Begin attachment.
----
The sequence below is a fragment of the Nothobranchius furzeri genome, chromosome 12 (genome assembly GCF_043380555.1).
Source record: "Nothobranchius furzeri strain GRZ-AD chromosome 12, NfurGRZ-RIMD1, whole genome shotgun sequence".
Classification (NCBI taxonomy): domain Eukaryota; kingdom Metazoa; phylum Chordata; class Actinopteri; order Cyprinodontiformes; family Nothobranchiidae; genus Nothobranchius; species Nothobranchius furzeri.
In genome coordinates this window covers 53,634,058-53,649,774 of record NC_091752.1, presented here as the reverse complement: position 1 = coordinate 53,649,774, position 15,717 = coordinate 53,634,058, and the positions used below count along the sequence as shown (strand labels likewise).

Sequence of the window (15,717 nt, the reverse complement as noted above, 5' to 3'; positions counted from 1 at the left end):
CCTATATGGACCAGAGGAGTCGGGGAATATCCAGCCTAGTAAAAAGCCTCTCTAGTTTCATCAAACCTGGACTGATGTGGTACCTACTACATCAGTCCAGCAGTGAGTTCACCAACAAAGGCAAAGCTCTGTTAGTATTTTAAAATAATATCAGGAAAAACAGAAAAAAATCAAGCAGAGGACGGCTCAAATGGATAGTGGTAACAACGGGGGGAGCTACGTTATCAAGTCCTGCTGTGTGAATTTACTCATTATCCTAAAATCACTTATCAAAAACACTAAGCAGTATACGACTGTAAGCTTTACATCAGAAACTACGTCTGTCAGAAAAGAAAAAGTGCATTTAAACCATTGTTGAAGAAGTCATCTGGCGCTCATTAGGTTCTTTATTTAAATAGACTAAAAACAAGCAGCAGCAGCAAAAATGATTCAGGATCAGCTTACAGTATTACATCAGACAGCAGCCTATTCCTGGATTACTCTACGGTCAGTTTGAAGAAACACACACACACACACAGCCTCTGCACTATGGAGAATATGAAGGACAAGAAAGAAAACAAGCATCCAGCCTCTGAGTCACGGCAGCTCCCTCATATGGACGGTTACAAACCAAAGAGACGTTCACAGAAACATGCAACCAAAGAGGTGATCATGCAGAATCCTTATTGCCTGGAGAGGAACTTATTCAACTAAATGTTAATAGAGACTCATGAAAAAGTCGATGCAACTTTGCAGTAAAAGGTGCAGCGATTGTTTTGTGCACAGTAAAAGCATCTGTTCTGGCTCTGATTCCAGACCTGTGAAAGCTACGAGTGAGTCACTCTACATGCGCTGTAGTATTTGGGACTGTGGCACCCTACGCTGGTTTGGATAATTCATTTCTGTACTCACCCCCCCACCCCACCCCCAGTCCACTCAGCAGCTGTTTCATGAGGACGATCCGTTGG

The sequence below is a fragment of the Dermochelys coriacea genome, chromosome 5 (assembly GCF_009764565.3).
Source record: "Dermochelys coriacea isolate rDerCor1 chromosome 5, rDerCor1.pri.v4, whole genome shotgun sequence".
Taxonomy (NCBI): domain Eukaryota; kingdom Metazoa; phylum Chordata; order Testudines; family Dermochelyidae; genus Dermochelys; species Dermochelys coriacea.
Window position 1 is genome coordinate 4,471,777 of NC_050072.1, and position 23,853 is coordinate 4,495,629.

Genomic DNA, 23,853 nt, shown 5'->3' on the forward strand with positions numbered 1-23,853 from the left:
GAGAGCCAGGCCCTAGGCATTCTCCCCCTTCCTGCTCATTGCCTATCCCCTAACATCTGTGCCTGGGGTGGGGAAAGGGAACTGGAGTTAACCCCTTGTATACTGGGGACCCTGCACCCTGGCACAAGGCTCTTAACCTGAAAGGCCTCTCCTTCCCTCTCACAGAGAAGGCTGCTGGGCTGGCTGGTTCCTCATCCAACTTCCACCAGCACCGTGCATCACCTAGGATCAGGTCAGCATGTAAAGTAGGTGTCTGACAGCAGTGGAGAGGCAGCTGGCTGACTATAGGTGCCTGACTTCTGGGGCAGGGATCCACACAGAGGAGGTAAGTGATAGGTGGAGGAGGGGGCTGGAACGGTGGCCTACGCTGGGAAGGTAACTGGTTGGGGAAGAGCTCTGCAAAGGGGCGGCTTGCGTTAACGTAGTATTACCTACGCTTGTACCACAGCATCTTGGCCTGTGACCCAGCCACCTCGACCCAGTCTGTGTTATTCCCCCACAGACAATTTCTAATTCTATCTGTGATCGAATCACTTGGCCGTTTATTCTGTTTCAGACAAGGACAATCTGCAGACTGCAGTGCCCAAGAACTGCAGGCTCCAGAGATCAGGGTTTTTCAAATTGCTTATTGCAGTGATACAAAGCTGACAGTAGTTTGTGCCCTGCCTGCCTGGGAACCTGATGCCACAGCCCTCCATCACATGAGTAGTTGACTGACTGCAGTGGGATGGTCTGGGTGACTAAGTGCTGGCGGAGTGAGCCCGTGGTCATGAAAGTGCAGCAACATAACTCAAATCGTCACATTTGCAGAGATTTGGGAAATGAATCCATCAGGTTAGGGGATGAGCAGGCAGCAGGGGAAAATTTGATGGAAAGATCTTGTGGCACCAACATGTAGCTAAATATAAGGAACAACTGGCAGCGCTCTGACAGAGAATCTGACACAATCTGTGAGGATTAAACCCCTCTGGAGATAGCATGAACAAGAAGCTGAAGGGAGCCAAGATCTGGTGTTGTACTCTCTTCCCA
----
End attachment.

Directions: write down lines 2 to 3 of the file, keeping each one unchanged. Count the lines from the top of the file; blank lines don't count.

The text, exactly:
Source record: "Nothobranchius furzeri strain GRZ-AD chromosome 12, NfurGRZ-RIMD1, whole genome shotgun sequence".
Classification (NCBI taxonomy): domain Eukaryota; kingdom Metazoa; phylum Chordata; class Actinopteri; order Cyprinodontiformes; family Nothobranchiidae; genus Nothobranchius; species Nothobranchius furzeri.